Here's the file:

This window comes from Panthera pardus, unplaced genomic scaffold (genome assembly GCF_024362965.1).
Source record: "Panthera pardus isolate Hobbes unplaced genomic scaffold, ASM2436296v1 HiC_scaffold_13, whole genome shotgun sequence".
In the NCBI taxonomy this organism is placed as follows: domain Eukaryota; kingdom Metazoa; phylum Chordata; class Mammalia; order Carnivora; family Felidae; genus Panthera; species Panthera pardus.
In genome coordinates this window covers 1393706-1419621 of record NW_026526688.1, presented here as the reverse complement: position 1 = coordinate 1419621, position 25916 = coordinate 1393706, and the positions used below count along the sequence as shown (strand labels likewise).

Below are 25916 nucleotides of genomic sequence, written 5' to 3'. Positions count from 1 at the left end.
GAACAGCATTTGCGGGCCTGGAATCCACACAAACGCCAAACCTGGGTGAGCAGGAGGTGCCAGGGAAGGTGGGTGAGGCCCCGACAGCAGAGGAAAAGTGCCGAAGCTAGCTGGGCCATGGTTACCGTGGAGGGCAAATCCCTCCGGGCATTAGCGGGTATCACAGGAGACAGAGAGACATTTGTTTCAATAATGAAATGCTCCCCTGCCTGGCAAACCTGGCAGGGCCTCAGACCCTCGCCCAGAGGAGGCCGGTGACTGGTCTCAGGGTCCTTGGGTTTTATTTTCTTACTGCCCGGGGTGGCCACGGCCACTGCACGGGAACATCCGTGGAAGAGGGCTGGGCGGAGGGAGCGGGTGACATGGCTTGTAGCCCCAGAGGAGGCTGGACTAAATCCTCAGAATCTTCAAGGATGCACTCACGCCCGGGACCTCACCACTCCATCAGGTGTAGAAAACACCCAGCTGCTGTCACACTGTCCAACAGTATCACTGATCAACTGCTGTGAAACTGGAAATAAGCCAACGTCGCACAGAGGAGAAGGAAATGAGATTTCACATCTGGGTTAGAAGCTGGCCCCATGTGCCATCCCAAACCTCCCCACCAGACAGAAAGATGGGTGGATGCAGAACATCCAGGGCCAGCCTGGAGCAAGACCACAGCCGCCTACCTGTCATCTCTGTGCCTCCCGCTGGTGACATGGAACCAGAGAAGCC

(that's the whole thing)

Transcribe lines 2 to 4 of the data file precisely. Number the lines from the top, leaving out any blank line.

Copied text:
Source record: "Panthera pardus isolate Hobbes unplaced genomic scaffold, ASM2436296v1 HiC_scaffold_13, whole genome shotgun sequence".
In the NCBI taxonomy this organism is placed as follows: domain Eukaryota; kingdom Metazoa; phylum Chordata; class Mammalia; order Carnivora; family Felidae; genus Panthera; species Panthera pardus.
In genome coordinates this window covers 1393706-1419621 of record NW_026526688.1, presented here as the reverse complement: position 1 = coordinate 1419621, position 25916 = coordinate 1393706, and the positions used below count along the sequence as shown (strand labels likewise).